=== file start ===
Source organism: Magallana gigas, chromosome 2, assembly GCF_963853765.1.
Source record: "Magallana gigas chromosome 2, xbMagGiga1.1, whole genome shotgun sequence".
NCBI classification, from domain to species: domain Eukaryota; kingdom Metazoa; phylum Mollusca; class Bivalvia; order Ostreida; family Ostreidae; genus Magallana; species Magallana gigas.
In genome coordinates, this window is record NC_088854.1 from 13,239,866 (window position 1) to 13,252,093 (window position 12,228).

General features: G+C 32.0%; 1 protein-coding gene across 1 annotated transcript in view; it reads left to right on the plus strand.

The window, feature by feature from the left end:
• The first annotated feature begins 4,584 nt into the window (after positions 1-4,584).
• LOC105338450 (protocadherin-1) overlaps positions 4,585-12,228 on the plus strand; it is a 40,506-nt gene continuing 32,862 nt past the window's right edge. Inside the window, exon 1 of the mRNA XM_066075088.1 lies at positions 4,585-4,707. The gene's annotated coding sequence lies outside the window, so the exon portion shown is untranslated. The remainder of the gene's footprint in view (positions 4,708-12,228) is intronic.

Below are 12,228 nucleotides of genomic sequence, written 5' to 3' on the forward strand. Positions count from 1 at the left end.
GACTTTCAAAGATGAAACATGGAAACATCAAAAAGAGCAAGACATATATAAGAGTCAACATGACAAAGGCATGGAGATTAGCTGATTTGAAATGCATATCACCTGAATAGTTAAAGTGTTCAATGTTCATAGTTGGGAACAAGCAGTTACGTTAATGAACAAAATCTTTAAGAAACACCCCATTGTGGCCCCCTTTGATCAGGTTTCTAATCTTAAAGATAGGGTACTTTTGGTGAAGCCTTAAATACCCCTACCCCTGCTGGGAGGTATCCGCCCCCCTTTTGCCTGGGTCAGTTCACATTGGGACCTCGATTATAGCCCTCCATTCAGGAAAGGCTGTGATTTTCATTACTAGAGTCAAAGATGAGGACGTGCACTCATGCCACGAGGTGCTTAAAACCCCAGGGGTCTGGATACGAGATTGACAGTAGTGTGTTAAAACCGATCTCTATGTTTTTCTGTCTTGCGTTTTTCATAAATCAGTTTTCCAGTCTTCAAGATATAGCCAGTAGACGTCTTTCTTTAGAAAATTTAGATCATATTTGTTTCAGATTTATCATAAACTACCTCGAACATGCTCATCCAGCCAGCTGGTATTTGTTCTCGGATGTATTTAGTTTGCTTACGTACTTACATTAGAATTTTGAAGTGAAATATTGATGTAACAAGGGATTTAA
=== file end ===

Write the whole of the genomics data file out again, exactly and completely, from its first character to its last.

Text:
Source organism: Magallana gigas, chromosome 2, assembly GCF_963853765.1.
Source record: "Magallana gigas chromosome 2, xbMagGiga1.1, whole genome shotgun sequence".
NCBI classification, from domain to species: domain Eukaryota; kingdom Metazoa; phylum Mollusca; class Bivalvia; order Ostreida; family Ostreidae; genus Magallana; species Magallana gigas.
In genome coordinates, this window is record NC_088854.1 from 13,239,866 (window position 1) to 13,252,093 (window position 12,228).

General features: G+C 32.0%; 1 protein-coding gene across 1 annotated transcript in view; it reads left to right on the plus strand.

The window, feature by feature from the left end:
• The first annotated feature begins 4,584 nt into the window (after positions 1-4,584).
• LOC105338450 (protocadherin-1) overlaps positions 4,585-12,228 on the plus strand; it is a 40,506-nt gene continuing 32,862 nt past the window's right edge. Inside the window, exon 1 of the mRNA XM_066075088.1 lies at positions 4,585-4,707. The gene's annotated coding sequence lies outside the window, so the exon portion shown is untranslated. The remainder of the gene's footprint in view (positions 4,708-12,228) is intronic.

Below are 12,228 nucleotides of genomic sequence, written 5' to 3' on the forward strand. Positions count from 1 at the left end.
GACTTTCAAAGATGAAACATGGAAACATCAAAAAGAGCAAGACATATATAAGAGTCAACATGACAAAGGCATGGAGATTAGCTGATTTGAAATGCATATCACCTGAATAGTTAAAGTGTTCAATGTTCATAGTTGGGAACAAGCAGTTACGTTAATGAACAAAATCTTTAAGAAACACCCCATTGTGGCCCCCTTTGATCAGGTTTCTAATCTTAAAGATAGGGTACTTTTGGTGAAGCCTTAAATACCCCTACCCCTGCTGGGAGGTATCCGCCCCCCTTTTGCCTGGGTCAGTTCACATTGGGACCTCGATTATAGCCCTCCATTCAGGAAAGGCTGTGATTTTCATTACTAGAGTCAAAGATGAGGACGTGCACTCATGCCACGAGGTGCTTAAAACCCCAGGGGTCTGGATACGAGATTGACAGTAGTGTGTTAAAACCGATCTCTATGTTTTTCTGTCTTGCGTTTTTCATAAATCAGTTTTCCAGTCTTCAAGATATAGCCAGTAGACGTCTTTCTTTAGAAAATTTAGATCATATTTGTTTCAGATTTATCATAAACTACCTCGAACATGCTCATCCAGCCAGCTGGTATTTGTTCTCGGATGTATTTAGTTTGCTTACGTACTTACATTAGAATTTTGAAGTGAAATATTGATGTAACAAGGGATTTAA